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Old 10-08-2012, 08:14 AM   #1
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Default making a starter from Half Wyeast1968

HI everyone.

I've red about starter, yet this will be my first attempt. I have purchased a Wyeast 1968 London ESB for an english beer, so I need the following questions answered

1: I don't have a stir plate as yet, so beersmith tells me I need a 2.5Litre starter. this seems a bit much to start with the OG is 1.049.

2: I plan on splitting the pack in 2, and placingthe other half in an airtight jar and placing in the fridge for a different brew in a few more weeks. I've read I can do this. is this correct?

3: After splitting ths pack, I'm not entirely sure on the amount of DME and Water to get to the desired amount of starter, I've read about stepping it up etc. but I'm not sure how it works to be honest.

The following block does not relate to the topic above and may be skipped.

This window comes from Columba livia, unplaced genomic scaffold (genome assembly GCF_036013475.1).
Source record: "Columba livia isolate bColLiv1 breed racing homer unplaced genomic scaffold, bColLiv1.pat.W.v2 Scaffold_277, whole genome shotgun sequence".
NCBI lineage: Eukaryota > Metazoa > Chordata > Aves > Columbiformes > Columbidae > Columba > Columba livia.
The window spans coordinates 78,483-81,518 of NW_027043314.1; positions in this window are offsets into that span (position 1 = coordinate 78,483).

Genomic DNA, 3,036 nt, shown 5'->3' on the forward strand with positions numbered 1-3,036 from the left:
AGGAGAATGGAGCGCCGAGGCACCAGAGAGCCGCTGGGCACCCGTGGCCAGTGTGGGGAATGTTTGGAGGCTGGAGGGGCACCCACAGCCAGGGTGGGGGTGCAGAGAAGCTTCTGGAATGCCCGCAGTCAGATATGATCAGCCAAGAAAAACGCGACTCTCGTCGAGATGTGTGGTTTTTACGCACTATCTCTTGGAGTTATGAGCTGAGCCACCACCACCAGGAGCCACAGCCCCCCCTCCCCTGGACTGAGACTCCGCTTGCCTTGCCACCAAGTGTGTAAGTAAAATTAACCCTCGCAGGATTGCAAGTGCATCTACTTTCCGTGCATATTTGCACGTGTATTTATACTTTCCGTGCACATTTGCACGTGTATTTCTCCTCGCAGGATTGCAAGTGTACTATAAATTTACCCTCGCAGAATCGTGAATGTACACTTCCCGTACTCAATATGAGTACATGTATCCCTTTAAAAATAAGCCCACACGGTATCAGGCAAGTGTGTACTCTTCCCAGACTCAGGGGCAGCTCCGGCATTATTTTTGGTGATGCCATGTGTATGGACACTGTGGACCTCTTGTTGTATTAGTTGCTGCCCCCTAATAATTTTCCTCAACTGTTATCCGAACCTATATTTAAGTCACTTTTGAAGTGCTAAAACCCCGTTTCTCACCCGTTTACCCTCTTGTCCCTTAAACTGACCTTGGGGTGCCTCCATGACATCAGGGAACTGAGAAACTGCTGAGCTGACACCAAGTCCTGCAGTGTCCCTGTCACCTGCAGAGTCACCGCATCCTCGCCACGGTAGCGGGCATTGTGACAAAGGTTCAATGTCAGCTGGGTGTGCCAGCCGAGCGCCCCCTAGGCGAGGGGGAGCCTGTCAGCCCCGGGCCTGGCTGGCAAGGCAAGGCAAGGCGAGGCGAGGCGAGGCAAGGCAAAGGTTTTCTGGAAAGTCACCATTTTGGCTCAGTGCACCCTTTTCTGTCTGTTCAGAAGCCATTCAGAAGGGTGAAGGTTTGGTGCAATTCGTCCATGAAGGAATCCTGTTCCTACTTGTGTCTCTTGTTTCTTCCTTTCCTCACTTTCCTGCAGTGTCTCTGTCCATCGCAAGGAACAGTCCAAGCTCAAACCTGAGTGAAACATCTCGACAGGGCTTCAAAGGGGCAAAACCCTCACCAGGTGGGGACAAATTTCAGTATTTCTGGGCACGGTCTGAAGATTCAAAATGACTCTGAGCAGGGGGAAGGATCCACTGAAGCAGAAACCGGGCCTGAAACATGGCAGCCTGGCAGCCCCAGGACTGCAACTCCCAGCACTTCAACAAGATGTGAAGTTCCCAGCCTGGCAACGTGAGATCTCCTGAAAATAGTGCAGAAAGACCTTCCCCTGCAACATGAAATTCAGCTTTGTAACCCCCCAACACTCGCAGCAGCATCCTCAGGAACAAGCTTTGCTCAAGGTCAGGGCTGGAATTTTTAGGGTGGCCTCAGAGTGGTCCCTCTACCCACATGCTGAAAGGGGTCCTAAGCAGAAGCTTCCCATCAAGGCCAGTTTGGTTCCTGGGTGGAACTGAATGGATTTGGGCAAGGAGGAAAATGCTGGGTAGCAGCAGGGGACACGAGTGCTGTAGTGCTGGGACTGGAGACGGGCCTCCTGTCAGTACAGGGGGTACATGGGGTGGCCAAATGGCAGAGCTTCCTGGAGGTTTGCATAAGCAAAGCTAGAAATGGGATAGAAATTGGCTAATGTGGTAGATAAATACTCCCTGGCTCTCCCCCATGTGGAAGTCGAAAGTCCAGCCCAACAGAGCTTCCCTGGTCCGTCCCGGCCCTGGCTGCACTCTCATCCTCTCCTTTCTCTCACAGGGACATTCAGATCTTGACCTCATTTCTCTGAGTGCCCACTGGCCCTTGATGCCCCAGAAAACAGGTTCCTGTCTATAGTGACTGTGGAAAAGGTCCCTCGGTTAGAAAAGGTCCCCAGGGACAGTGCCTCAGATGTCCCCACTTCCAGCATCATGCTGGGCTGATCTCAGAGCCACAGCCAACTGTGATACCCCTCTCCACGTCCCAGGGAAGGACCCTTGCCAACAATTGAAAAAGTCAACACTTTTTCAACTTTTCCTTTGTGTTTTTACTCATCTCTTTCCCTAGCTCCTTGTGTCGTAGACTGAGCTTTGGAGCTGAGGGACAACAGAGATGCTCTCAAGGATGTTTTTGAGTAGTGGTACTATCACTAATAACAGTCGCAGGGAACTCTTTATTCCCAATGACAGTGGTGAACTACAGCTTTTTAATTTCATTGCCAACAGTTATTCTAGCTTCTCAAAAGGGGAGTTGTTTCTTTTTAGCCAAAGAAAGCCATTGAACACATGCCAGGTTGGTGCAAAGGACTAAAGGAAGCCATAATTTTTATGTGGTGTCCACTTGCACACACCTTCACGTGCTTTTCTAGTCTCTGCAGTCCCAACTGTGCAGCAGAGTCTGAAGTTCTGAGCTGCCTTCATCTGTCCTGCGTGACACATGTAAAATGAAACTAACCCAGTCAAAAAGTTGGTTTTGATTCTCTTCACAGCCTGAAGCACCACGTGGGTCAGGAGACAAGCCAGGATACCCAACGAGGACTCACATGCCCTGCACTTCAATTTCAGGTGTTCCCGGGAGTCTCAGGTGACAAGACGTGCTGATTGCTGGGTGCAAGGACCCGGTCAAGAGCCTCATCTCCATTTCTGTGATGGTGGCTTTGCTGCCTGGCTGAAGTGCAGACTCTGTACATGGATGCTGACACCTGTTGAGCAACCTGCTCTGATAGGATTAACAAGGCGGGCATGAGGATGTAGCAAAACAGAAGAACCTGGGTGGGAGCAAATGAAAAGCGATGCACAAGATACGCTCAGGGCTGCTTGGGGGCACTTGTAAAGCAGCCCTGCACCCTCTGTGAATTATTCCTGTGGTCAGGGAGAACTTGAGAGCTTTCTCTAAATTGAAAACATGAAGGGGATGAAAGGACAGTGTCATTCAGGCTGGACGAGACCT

4: can someone give me an idea of how much water/DME; how often to step up and with what amount to step up etc. this is with half a pack remember.

Once I have done this one, I will be using the sticky on the forum for washing yeast, but I don't want to **** that up, so thats why I'm splitting it up so I have some yeast left. (Here in NZ its Expensive to buy liquid yeast, so getting the most out of it is important).

Who can help me and give me a good detailed explanation etc.

Cheers

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Old 10-08-2012, 10:10 PM   #2
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**bump/nugde**

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Old 10-08-2012, 11:06 PM   #3
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The size of starter sounds right for a 1.049 batch without a stir plate or added oxygen. A static starter will not develop as well as one with oxygen being added by motion or dissolved oxygen. Check the Yeast Starter Calculator on mrmalty.com to see if you can scale it down using a different method.